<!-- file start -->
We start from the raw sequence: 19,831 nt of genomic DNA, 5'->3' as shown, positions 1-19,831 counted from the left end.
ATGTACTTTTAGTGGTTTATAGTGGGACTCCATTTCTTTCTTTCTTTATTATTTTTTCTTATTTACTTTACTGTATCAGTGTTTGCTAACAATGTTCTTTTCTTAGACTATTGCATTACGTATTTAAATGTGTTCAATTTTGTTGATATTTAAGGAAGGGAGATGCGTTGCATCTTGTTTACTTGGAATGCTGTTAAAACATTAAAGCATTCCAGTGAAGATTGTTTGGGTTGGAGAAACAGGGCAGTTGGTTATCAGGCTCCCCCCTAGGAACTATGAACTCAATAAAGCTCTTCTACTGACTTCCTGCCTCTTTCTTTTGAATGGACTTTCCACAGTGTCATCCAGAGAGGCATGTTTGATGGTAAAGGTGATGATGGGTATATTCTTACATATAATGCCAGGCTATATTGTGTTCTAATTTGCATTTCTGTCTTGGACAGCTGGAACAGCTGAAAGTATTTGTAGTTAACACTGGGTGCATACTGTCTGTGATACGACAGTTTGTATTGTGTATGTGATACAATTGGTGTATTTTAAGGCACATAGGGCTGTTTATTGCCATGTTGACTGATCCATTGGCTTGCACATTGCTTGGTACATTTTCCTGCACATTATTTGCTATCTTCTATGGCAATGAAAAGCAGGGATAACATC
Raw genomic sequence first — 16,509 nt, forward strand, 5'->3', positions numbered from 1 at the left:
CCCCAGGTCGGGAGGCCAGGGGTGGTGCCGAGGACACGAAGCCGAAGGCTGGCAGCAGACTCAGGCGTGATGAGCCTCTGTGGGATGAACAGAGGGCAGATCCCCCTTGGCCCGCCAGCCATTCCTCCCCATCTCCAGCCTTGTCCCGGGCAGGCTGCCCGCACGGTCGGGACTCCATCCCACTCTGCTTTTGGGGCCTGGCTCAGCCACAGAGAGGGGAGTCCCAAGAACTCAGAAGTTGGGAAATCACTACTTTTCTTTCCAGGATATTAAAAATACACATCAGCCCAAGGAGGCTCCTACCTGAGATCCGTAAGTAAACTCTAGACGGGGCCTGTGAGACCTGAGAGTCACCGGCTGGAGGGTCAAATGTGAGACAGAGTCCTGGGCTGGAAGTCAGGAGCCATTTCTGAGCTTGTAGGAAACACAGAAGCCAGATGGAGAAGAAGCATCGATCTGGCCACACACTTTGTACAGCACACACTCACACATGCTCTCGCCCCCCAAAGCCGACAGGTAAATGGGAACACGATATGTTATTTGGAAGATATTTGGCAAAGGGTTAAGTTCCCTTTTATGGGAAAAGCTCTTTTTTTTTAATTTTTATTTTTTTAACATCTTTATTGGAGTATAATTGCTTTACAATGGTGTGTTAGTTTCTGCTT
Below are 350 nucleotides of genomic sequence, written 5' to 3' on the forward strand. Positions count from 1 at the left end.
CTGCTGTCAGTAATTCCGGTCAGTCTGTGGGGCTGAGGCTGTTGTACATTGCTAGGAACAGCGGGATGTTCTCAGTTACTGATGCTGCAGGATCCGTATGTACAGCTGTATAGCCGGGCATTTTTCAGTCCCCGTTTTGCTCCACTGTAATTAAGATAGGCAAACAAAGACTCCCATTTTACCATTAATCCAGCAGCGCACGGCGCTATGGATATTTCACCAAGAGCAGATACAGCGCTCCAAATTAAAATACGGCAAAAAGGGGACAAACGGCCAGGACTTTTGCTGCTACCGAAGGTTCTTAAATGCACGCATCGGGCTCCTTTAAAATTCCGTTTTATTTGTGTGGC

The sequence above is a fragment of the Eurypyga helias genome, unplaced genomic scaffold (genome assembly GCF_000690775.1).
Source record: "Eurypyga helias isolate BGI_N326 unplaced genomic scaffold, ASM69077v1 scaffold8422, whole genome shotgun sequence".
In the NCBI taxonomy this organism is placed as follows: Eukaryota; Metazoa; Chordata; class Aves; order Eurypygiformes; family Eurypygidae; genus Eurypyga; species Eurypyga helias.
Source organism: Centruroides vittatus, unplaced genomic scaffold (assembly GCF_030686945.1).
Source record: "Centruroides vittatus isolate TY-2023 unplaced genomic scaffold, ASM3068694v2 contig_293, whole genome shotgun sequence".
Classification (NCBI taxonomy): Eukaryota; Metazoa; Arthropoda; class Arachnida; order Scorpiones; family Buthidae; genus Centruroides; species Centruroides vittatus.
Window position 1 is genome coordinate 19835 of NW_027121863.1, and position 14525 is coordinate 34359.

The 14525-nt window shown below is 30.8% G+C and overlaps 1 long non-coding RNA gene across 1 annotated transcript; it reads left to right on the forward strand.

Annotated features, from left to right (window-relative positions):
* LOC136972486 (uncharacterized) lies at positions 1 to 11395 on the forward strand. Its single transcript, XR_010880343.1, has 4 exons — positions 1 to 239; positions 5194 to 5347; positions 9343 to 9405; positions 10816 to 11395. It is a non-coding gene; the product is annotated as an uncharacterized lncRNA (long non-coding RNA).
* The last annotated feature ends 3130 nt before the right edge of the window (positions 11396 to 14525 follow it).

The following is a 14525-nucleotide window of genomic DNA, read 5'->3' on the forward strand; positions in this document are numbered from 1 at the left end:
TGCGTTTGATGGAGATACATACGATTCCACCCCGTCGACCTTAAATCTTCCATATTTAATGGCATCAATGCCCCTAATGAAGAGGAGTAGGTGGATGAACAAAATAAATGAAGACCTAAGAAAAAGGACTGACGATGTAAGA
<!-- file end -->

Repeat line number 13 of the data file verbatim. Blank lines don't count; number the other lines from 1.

Window position 1 is genome coordinate 19835 of NW_027121863.1, and position 14525 is coordinate 34359.